The force users in Force and Destiny campaigns are basically adults before they even attempt to learn about the force. They've got to figure it out as they go, without the vast stores of knowledge the old Jedi had access to.

 

They have to scour the universe finding lost shreds of info to unlock their power. I for one think that is very neat, if players want to play as laser wizards, I think the older editions of the RPG allowed for that.

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The thing is that starting characters aren't jedi or sith, they are little smucks with no real training, at 150 xp (after character creation) you might be (based on how you spent the xp) at the level of a fresh padawan from the prequel trilogy era.

 

Eh, this has never sat right with me. 150xp given to characters from any other book results in a wrecking ball character probably at the level of the main cast in Return of the Jedi, if not better.

 

I think it would be easier to conceptualize that there's a special "Jedi Padawan" specialization that has 2 or 3 cheap (like 10 or 15 xp) Force Rating +1 talents at the expense of lacking in real-world skills. Makes more sense that way.

Nah I don't think so, it's just that jedi knights from the PT era are that good, that powerful. These jedi knights are great at the jedi stuff (using the force, lightsaber combat, knowledge stuff) AND they are skilled pilots, mechanics, negotiators etc. In addition the best of them are skilled strategists and tacticians (those that became generals in the war).

With all that in mind it doesn't make strike me as weird that fresh padawans have +150xp.

This interpretation is not supported by the movies in which the Jedi are depicted as mosty just being good at Lightsabers and the Force and need to rely on normal people or children to help them out with anything else.

OK I have to ask,can you give some examples because I have the opposite impression.

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Are all the characters force-users?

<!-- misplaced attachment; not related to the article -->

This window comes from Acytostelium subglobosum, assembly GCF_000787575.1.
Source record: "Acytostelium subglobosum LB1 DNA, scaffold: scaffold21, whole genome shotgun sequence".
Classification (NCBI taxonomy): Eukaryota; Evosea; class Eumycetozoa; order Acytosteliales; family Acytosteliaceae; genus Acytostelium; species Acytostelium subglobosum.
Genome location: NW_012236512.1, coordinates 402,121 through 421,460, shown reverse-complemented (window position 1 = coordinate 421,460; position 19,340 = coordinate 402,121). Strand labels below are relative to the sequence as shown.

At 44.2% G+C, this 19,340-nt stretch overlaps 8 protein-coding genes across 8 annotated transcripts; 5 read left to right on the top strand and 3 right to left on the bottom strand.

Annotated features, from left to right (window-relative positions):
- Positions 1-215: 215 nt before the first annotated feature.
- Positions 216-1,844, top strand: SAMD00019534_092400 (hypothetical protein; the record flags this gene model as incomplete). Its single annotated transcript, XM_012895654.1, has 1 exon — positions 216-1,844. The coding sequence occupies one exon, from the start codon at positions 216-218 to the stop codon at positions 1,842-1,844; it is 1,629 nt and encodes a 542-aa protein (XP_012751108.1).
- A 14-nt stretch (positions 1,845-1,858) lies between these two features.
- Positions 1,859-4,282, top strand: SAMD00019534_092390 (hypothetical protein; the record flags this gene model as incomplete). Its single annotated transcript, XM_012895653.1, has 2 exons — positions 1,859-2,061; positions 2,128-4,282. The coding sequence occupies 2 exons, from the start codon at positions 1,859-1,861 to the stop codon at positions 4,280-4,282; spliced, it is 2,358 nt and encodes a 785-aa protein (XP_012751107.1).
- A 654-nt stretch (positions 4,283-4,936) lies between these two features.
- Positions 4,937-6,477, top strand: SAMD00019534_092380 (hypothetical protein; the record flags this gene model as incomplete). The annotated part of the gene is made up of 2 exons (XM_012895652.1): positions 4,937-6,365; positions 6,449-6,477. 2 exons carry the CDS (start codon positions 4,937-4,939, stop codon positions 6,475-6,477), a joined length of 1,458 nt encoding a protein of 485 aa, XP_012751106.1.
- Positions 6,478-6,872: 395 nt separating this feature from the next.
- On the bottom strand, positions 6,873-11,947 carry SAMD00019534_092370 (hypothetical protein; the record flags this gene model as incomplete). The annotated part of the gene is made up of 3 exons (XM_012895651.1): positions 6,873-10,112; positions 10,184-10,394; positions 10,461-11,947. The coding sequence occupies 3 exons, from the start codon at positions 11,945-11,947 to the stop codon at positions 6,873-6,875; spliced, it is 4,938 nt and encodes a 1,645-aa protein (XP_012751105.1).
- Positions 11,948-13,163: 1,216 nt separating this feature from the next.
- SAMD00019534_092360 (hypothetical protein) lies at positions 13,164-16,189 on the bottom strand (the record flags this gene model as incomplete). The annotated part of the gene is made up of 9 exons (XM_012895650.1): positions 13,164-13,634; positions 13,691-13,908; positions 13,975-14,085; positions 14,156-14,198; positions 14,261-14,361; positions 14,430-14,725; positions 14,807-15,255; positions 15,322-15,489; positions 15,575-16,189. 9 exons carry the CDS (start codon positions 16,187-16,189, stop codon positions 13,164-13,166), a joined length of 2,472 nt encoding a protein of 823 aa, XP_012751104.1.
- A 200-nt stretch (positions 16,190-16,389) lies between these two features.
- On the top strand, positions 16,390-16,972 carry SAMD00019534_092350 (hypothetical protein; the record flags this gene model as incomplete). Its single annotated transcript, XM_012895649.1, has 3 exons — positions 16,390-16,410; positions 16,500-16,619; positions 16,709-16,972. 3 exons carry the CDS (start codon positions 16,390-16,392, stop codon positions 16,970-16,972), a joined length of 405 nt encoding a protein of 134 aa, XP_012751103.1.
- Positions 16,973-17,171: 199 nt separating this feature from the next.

If so,l the balancing issue is moot and you won't get much guff for being more laxed.

 

In my game, I allow them to use dark-side points at a cost of one (1) strain but do not automatically conflict.

 

Conflict only gets applied if they use the Force - light or dark points - for evil / selfish / dark-sider ends.

 Vondy, did you spy into my house while I run my games... Cause that is pretty spot on to what I do.  

 

For mine I let them use the dark side for the normal conflict.  If one of them is Light or Dark side, and use the other force pip thats when all the rules come into effect in my game.  For me it makes more sense as well.

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In our sessions we have modified the rules to where you don't flip a destiny point for using dark side pips, only conflict is gained. I feel it frees you a little bit, especially early on when you only have that one force dice. Otherwise rolling dark side points really sucks, because the base rules are too punishing. Its really silly that you lose destiny, gain conflict, AND suffer strain. It should be much longer and drawn out IMO.

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I'd like to see more RPGs assume that the default PC isn't a naive and bumbling barely-adult or adolescent, or just newly introduced to the greater world of the setting.